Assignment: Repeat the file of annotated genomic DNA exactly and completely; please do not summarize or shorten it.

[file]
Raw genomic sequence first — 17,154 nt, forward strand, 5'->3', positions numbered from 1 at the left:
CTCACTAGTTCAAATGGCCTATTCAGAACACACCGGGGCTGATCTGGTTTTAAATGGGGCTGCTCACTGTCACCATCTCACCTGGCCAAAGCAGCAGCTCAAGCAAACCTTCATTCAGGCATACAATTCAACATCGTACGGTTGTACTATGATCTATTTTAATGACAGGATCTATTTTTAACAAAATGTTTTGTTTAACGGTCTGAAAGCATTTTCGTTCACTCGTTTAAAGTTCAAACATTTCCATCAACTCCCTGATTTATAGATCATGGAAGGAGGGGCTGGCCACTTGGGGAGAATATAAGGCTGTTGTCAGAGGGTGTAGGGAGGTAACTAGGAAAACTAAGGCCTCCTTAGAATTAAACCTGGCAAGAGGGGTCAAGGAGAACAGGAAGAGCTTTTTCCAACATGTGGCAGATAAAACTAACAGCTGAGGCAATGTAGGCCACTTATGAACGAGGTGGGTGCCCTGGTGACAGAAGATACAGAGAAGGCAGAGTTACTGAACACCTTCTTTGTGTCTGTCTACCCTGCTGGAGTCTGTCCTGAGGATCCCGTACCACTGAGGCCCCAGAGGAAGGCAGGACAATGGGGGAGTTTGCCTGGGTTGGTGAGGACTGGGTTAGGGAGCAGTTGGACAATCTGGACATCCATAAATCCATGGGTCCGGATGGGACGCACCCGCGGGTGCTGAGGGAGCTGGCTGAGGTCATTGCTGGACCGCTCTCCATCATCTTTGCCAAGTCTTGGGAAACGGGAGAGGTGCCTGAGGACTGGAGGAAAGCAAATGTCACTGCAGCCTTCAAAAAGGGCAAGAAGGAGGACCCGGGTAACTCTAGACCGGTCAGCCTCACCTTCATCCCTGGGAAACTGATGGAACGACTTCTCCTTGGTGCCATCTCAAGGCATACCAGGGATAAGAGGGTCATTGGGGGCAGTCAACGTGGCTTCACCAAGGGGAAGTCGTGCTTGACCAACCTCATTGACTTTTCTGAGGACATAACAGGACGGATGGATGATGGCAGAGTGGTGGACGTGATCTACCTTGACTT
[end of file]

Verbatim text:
Raw genomic sequence first — 17,154 nt, forward strand, 5'->3', positions numbered from 1 at the left:
CTCACTAGTTCAAATGGCCTATTCAGAACACACCGGGGCTGATCTGGTTTTAAATGGGGCTGCTCACTGTCACCATCTCACCTGGCCAAAGCAGCAGCTCAAGCAAACCTTCATTCAGGCATACAATTCAACATCGTACGGTTGTACTATGATCTATTTTAATGACAGGATCTATTTTTAACAAAATGTTTTGTTTAACGGTCTGAAAGCATTTTCGTTCACTCGTTTAAAGTTCAAACATTTCCATCAACTCCCTGATTTATAGATCATGGAAGGAGGGGCTGGCCACTTGGGGAGAATATAAGGCTGTTGTCAGAGGGTGTAGGGAGGTAACTAGGAAAACTAAGGCCTCCTTAGAATTAAACCTGGCAAGAGGGGTCAAGGAGAACAGGAAGAGCTTTTTCCAACATGTGGCAGATAAAACTAACAGCTGAGGCAATGTAGGCCACTTATGAACGAGGTGGGTGCCCTGGTGACAGAAGATACAGAGAAGGCAGAGTTACTGAACACCTTCTTTGTGTCTGTCTACCCTGCTGGAGTCTGTCCTGAGGATCCCGTACCACTGAGGCCCCAGAGGAAGGCAGGACAATGGGGGAGTTTGCCTGGGTTGGTGAGGACTGGGTTAGGGAGCAGTTGGACAATCTGGACATCCATAAATCCATGGGTCCGGATGGGACGCACCCGCGGGTGCTGAGGGAGCTGGCTGAGGTCATTGCTGGACCGCTCTCCATCATCTTTGCCAAGTCTTGGGAAACGGGAGAGGTGCCTGAGGACTGGAGGAAAGCAAATGTCACTGCAGCCTTCAAAAAGGGCAAGAAGGAGGACCCGGGTAACTCTAGACCGGTCAGCCTCACCTTCATCCCTGGGAAACTGATGGAACGACTTCTCCTTGGTGCCATCTCAAGGCATACCAGGGATAAGAGGGTCATTGGGGGCAGTCAACGTGGCTTCACCAAGGGGAAGTCGTGCTTGACCAACCTCATTGACTTTTCTGAGGACATAACAGGACGGATGGATGATGGCAGAGTGGTGGACGTGATCTACCTTGACTT